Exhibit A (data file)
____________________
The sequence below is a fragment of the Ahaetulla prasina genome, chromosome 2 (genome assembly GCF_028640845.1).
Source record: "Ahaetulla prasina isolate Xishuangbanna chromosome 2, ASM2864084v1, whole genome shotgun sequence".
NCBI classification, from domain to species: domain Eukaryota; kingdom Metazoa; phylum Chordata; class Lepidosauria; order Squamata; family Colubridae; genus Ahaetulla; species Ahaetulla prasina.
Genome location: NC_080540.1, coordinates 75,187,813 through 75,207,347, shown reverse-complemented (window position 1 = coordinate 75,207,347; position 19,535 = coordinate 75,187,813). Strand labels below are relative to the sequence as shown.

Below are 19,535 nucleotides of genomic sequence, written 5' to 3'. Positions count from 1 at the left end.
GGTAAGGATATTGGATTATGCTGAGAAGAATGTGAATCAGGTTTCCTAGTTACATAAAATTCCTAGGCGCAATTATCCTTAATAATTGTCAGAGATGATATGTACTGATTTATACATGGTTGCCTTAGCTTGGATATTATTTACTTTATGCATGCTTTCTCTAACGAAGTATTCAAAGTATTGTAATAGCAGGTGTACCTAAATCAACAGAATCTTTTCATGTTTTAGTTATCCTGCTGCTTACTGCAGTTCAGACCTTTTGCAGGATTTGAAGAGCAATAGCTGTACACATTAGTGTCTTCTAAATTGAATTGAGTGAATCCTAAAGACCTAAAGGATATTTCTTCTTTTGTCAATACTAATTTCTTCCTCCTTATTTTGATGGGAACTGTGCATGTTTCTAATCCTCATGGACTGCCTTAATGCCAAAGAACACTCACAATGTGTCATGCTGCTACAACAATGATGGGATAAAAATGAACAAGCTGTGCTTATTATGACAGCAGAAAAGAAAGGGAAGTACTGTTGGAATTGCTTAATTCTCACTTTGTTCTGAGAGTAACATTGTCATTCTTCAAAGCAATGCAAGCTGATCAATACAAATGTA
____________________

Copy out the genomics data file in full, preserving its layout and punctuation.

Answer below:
The sequence below is a fragment of the Ahaetulla prasina genome, chromosome 2 (genome assembly GCF_028640845.1).
Source record: "Ahaetulla prasina isolate Xishuangbanna chromosome 2, ASM2864084v1, whole genome shotgun sequence".
NCBI classification, from domain to species: domain Eukaryota; kingdom Metazoa; phylum Chordata; class Lepidosauria; order Squamata; family Colubridae; genus Ahaetulla; species Ahaetulla prasina.
Genome location: NC_080540.1, coordinates 75,187,813 through 75,207,347, shown reverse-complemented (window position 1 = coordinate 75,207,347; position 19,535 = coordinate 75,187,813). Strand labels below are relative to the sequence as shown.

Below are 19,535 nucleotides of genomic sequence, written 5' to 3'. Positions count from 1 at the left end.
GGTAAGGATATTGGATTATGCTGAGAAGAATGTGAATCAGGTTTCCTAGTTACATAAAATTCCTAGGCGCAATTATCCTTAATAATTGTCAGAGATGATATGTACTGATTTATACATGGTTGCCTTAGCTTGGATATTATTTACTTTATGCATGCTTTCTCTAACGAAGTATTCAAAGTATTGTAATAGCAGGTGTACCTAAATCAACAGAATCTTTTCATGTTTTAGTTATCCTGCTGCTTACTGCAGTTCAGACCTTTTGCAGGATTTGAAGAGCAATAGCTGTACACATTAGTGTCTTCTAAATTGAATTGAGTGAATCCTAAAGACCTAAAGGATATTTCTTCTTTTGTCAATACTAATTTCTTCCTCCTTATTTTGATGGGAACTGTGCATGTTTCTAATCCTCATGGACTGCCTTAATGCCAAAGAACACTCACAATGTGTCATGCTGCTACAACAATGATGGGATAAAAATGAACAAGCTGTGCTTATTATGACAGCAGAAAAGAAAGGGAAGTACTGTTGGAATTGCTTAATTCTCACTTTGTTCTGAGAGTAACATTGTCATTCTTCAAAGCAATGCAAGCTGATCAATACAAATGTA